from those being born now. He explained how the amount of heavy elements
in a star can serve as a clock indicating its time of birth, and then
described the results of recent searches for primeval stars in both
the Milky Way and nearby dwarf galaxies. Dr. Simon has made fundamental
contributions to the study of stars and galaxies in the early universe.
He has found some of the "darkest" galaxies in the universe,
so his work relates to dark matter.
In July 2013, Thor Dockweiler gave an update about
the coming comet ISON.
Reinhard Kargl presented picturs of our Mount Pinos
expedition and gave a talk about the Chinese space program and the success
of China's manned flight in June 2013.
In May 2013,
Tim Thompson spoke about our deepest images of the
cosmos: The Hubble Deep Fields. One of the Hubble Space Telescope's
"greatest hits" was an image aimed at nothing in particular
-- just a typical slice of the sky.
In April 2013,
Dr. David Meier
of the Jet Propulsion Laboratory gave a talk entitled 'Black Holes:
Nature's Ultimate Engines'. Dr. Meier has just written
an expansive book on black holes.
In March 2013,
Jed Laderman talked about the recent Russian meteorite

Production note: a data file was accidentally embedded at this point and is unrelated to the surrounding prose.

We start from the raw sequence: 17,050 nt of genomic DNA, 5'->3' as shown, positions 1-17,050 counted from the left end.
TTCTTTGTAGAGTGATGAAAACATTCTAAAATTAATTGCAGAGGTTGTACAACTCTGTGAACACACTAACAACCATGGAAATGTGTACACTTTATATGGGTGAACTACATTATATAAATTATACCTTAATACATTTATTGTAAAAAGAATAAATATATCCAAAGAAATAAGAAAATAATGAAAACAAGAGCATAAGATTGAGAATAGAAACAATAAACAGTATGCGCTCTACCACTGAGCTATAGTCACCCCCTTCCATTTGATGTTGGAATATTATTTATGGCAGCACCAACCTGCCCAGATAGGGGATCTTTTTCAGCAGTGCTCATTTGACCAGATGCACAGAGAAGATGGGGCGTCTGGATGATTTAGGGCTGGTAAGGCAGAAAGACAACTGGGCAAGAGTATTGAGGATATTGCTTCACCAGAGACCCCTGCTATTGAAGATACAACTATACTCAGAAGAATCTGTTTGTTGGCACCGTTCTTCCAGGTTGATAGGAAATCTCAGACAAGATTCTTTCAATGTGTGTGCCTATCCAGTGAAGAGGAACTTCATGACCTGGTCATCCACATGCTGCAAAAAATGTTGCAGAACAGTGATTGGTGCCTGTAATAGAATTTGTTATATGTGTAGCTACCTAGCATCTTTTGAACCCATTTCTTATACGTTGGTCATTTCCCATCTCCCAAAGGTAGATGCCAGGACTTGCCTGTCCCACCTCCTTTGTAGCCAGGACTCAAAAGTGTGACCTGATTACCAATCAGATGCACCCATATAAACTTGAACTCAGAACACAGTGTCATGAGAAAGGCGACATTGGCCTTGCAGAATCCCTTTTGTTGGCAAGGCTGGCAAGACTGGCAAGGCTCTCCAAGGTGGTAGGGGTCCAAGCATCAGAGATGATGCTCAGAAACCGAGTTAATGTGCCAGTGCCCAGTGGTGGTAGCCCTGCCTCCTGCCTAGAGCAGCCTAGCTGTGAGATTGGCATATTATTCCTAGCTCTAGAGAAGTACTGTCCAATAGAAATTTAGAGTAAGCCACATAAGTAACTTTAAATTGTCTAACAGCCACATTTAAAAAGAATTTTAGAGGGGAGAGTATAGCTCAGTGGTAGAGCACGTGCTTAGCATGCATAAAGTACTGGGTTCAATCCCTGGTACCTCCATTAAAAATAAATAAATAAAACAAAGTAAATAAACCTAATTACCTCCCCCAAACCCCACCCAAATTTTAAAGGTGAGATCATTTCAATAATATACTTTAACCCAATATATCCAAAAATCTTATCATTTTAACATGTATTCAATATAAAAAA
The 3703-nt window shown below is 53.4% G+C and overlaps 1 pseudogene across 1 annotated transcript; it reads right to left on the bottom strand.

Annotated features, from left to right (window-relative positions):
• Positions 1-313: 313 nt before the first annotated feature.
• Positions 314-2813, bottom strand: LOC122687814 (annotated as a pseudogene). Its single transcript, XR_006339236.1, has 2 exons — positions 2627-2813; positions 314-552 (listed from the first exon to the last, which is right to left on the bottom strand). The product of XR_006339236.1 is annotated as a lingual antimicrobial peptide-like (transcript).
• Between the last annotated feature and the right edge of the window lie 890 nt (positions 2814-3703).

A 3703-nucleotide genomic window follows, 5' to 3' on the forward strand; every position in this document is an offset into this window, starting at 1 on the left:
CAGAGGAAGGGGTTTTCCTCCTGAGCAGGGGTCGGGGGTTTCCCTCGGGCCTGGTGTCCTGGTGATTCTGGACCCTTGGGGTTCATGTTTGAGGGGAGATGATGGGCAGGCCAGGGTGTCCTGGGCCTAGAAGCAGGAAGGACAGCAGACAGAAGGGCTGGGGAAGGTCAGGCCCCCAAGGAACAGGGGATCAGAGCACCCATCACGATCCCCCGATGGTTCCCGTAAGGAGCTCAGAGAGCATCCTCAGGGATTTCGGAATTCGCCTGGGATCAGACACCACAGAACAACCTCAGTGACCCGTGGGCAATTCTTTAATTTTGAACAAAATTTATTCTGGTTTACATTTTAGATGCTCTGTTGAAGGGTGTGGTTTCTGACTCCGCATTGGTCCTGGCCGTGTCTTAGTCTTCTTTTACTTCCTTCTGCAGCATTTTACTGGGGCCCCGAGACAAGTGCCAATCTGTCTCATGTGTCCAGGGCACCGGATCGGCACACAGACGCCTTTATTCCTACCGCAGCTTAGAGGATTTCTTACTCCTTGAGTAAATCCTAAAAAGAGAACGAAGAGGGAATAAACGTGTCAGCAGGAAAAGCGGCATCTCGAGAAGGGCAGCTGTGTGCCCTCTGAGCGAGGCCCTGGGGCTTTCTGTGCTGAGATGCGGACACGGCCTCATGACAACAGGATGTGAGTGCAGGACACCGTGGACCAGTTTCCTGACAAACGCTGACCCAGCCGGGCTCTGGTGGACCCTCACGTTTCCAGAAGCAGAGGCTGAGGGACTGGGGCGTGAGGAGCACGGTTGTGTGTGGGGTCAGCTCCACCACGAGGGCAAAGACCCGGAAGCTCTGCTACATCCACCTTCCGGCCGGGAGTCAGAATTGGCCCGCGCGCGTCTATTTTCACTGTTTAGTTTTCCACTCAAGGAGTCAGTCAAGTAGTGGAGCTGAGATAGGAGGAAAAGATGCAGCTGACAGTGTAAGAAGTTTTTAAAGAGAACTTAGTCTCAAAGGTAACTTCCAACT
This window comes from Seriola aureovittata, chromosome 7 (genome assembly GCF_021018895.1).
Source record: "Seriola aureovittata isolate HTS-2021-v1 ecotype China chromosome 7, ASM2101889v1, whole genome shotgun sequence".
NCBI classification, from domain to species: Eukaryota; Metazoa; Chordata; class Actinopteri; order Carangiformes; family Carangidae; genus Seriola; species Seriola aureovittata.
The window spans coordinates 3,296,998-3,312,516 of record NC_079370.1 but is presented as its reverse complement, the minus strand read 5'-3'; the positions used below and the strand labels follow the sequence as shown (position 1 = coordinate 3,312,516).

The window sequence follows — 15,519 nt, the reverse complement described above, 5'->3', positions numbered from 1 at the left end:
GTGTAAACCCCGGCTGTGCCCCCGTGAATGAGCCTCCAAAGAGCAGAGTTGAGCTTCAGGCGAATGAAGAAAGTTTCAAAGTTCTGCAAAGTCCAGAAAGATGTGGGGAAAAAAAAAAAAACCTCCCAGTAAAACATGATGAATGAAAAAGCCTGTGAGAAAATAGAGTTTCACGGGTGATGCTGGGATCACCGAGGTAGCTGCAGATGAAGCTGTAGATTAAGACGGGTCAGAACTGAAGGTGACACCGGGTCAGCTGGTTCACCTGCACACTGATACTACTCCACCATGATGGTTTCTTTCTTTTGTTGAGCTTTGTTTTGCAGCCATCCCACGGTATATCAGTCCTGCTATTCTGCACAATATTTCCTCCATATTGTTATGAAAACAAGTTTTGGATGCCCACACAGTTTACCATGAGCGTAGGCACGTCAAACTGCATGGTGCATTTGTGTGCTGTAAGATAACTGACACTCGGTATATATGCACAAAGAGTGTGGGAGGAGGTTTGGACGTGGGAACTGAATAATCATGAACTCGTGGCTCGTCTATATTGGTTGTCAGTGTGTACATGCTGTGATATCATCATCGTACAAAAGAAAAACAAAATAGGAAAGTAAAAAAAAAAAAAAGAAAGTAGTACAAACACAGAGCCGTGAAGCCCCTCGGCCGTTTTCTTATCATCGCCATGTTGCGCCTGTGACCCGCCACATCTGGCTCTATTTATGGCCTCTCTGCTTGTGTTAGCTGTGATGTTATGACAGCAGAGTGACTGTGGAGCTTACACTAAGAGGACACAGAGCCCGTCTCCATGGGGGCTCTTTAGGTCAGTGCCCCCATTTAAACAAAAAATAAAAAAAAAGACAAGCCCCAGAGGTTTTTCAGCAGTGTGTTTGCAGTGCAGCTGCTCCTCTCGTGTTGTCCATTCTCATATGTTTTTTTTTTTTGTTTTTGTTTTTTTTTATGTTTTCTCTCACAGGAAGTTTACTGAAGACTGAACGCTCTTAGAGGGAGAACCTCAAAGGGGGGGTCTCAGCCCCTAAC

impact near Chelyabinsk, and we reviewed video footage of the event.
2013, Dr. Kenneth Phillips, Curator for Aerospace Science
at the California Science Center, talked about the challenges and plans
associated with bringing Space Shuttle Endeavor to Los Angeles.
In December 2012, Jeremy
Amarant gave a presentation of how various civilizations around
the world related to the same night sky in different ways.
In November 2012, former
"Telecsope in Education" 24-inch telescope operator and Astronomy
historian, Matthew B. Ota told the story of Edwin Emerson
Barnard, a 19th Century Astronomer who pioneered astrophotography. Barnard
came out of a destitute childhood in Civil War ravaged Tennessee to
become one of the most celebrated and respected astronomers of his time.
The lecture featured over 88 photographs of Barnard from childhood to